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Desert Diary
Climate/Global Warming


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Global warming is politically, if not scientifically, controversial. A few serious scientists caution that we don't know enough to understand whether the current rise in the world's temperature is natural or man-made. There are those less scientifically astute, though, who have been adamant that there could be no way that man could possibly affect the climate.

Now, as if rising to mock such sentiments, there is a scientific hypothesis that man may have begun to affect climate as long as 8,000 years ago by clearing forestlands for agriculture and, later, by forming artificial wetlands for raising rice. Such activities would be expected to release greenhouse gases—carbon dioxide as forests are cleared and methane from rice paddies. The evidence? Antarctic ice has captured atmospheric gases for hundreds of thousands of years. The pattern of changes in the concentrations of the greenhouse gases shows up very nicely—until broken abruptly by an unexpected rise in carbon dioxide 8,000 years ago and in methane some 3,000 years later—times correlating with the significant onset of agricultural activities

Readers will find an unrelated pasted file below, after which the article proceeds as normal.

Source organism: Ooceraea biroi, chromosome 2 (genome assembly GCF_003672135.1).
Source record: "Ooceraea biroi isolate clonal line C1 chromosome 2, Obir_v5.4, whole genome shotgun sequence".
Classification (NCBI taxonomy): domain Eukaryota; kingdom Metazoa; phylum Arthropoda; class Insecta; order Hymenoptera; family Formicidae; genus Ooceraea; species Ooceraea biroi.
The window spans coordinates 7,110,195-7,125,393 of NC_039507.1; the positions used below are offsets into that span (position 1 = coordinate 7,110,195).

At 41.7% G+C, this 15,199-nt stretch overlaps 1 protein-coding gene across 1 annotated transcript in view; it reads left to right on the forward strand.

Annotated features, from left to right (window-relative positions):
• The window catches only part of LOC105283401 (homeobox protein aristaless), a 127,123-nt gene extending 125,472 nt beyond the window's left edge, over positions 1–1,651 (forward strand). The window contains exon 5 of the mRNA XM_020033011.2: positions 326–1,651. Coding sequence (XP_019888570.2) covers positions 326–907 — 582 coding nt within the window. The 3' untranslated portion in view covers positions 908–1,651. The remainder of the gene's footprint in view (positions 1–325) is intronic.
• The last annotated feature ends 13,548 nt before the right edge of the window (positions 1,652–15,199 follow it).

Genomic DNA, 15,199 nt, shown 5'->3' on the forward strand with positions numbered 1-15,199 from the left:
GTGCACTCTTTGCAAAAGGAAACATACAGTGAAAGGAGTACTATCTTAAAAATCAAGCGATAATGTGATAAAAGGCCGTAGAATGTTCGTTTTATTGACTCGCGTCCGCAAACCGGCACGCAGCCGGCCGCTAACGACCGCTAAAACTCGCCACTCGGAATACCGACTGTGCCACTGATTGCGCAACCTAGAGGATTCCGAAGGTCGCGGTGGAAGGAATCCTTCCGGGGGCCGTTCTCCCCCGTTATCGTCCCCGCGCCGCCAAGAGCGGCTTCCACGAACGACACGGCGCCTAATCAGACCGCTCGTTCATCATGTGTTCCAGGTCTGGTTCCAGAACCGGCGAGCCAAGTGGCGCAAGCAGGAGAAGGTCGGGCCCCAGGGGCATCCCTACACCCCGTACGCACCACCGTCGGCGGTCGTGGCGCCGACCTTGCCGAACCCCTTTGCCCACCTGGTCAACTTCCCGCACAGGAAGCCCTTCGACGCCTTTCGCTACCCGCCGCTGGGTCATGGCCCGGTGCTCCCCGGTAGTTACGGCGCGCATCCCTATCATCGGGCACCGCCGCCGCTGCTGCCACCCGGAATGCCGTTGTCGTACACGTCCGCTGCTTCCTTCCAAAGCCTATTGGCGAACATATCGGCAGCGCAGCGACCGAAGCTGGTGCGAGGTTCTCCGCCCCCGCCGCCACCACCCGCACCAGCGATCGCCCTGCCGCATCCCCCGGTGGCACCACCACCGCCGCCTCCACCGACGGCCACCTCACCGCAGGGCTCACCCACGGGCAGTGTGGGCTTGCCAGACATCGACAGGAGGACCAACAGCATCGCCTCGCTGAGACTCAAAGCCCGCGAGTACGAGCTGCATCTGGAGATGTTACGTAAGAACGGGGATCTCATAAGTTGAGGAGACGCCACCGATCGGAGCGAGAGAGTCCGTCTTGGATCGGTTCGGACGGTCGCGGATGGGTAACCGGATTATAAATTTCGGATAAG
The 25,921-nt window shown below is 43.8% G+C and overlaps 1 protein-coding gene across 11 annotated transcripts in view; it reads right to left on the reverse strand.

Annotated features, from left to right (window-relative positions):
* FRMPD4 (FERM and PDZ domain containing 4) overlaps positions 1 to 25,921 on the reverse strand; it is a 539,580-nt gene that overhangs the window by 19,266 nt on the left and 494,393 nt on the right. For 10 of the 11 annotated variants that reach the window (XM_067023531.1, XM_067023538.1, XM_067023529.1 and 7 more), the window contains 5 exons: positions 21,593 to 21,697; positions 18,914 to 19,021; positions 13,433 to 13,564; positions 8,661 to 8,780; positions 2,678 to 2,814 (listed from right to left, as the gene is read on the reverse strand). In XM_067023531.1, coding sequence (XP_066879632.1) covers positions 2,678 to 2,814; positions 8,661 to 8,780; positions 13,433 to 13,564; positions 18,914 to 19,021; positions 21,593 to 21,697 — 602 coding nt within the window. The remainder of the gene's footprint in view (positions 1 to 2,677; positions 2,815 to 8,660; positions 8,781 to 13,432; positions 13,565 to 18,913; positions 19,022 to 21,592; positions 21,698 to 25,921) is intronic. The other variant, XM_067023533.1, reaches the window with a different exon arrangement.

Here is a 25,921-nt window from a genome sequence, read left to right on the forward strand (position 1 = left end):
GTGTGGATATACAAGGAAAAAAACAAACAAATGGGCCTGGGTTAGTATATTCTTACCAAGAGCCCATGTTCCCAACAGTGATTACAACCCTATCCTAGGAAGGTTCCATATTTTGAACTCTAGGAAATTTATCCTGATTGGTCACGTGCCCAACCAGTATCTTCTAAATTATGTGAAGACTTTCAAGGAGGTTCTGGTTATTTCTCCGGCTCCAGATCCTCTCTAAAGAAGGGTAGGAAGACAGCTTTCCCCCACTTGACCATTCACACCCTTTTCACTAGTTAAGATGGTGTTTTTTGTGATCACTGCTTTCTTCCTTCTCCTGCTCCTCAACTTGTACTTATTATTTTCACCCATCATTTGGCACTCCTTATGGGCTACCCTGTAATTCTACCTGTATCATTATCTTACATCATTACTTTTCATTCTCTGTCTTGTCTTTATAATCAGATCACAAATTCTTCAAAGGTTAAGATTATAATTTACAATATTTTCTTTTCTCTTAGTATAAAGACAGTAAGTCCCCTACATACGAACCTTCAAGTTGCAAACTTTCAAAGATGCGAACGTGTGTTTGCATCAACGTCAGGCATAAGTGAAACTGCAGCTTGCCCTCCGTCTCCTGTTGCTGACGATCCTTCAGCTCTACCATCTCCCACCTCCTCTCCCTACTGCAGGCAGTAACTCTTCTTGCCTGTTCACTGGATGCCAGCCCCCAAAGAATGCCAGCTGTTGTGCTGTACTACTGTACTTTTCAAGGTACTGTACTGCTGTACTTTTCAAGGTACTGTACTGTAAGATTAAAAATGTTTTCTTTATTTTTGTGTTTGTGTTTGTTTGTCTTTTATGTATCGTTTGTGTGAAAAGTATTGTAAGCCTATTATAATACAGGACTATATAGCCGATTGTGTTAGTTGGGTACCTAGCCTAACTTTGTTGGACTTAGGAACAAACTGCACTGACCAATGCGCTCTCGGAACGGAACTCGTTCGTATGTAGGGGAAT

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Listen to the Audio (mp3 format) as recorded by KTEP, Public Radio for the Southwest. rule

Contributor: Arthur H. Harris, Laboratory for Environmental Biology, Centennial Museum, University of Texas at El Paso.

Desert Diary is a joint production of the Centennial Museum and KTEP National Public Radio at the University of Texas at El Paso.